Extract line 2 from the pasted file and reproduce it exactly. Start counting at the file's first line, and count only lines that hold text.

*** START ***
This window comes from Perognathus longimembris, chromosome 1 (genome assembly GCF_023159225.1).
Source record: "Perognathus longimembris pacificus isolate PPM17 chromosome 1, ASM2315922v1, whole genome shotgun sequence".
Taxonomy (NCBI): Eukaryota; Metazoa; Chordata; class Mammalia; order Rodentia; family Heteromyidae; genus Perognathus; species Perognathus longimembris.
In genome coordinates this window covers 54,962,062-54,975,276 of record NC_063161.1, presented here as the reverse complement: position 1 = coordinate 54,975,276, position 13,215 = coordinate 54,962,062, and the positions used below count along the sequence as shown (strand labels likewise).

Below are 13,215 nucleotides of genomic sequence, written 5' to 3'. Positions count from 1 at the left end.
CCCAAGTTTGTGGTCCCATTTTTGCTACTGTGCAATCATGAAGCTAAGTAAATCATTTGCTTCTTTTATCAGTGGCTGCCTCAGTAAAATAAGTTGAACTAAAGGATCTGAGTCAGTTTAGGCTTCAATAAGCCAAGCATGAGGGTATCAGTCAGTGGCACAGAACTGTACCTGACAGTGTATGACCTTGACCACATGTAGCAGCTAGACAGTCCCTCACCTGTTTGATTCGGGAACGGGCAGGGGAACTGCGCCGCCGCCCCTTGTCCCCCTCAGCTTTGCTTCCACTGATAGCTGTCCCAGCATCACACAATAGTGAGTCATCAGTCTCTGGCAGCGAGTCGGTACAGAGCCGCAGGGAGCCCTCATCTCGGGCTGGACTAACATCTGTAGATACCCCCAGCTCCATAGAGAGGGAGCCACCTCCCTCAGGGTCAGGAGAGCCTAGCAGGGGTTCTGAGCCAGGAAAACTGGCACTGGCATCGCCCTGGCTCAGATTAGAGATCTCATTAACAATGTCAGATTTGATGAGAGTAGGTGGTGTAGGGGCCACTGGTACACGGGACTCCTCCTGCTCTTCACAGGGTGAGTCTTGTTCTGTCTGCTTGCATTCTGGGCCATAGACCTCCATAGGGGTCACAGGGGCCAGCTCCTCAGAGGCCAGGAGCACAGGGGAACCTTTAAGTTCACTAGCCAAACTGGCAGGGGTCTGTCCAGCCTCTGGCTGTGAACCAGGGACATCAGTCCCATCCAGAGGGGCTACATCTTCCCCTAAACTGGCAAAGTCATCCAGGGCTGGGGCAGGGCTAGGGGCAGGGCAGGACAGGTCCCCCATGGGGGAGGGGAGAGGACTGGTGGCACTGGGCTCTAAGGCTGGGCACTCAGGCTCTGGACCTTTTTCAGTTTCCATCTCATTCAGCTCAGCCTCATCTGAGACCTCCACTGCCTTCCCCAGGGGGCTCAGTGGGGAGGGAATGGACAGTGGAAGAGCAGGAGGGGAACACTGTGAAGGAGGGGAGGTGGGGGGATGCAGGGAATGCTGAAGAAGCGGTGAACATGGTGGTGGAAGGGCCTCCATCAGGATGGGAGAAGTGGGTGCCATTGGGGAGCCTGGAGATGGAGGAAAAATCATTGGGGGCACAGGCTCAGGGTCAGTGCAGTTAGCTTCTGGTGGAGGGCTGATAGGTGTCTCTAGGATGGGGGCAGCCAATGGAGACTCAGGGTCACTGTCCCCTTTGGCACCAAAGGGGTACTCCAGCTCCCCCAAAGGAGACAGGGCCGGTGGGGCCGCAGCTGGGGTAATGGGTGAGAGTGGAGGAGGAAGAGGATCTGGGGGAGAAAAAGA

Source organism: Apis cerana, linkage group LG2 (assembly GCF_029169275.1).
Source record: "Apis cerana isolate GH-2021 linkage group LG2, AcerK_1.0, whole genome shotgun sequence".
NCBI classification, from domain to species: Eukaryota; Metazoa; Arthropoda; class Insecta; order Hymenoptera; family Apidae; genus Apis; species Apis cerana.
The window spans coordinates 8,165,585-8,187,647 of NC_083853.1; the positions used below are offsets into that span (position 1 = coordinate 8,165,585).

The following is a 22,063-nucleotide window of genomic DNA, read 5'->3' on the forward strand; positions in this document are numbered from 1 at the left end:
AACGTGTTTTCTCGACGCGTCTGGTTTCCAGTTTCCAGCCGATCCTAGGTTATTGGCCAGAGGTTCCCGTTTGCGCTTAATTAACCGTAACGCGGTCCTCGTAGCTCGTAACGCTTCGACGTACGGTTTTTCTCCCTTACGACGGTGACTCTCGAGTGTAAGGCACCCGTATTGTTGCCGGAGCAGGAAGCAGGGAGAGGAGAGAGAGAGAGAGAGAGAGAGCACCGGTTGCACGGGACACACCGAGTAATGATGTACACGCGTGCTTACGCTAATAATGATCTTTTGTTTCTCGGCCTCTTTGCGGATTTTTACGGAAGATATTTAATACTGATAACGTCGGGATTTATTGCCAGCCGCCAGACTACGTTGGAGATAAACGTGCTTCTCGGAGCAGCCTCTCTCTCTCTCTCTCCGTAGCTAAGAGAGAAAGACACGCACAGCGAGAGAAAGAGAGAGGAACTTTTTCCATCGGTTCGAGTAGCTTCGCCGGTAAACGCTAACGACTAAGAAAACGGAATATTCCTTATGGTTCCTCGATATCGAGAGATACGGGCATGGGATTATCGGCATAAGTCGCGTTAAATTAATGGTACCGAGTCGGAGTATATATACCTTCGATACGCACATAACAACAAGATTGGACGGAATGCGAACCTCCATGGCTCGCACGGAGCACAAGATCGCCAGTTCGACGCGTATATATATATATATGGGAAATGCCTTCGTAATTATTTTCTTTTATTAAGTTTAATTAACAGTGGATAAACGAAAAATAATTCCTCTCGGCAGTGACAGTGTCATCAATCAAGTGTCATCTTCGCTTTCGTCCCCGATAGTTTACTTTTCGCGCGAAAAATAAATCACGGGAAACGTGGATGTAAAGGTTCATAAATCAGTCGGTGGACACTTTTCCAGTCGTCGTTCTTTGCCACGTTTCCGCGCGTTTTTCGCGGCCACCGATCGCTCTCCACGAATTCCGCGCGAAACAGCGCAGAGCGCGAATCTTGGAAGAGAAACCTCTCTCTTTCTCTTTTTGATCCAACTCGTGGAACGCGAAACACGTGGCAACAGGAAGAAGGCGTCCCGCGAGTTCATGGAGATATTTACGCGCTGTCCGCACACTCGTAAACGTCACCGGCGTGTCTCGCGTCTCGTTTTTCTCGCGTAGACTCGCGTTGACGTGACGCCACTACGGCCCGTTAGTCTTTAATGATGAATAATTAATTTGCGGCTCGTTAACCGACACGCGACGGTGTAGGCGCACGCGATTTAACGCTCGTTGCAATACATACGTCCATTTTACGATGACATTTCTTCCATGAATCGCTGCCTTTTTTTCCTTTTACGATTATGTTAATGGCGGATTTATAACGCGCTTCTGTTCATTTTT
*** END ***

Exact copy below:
Source record: "Perognathus longimembris pacificus isolate PPM17 chromosome 1, ASM2315922v1, whole genome shotgun sequence".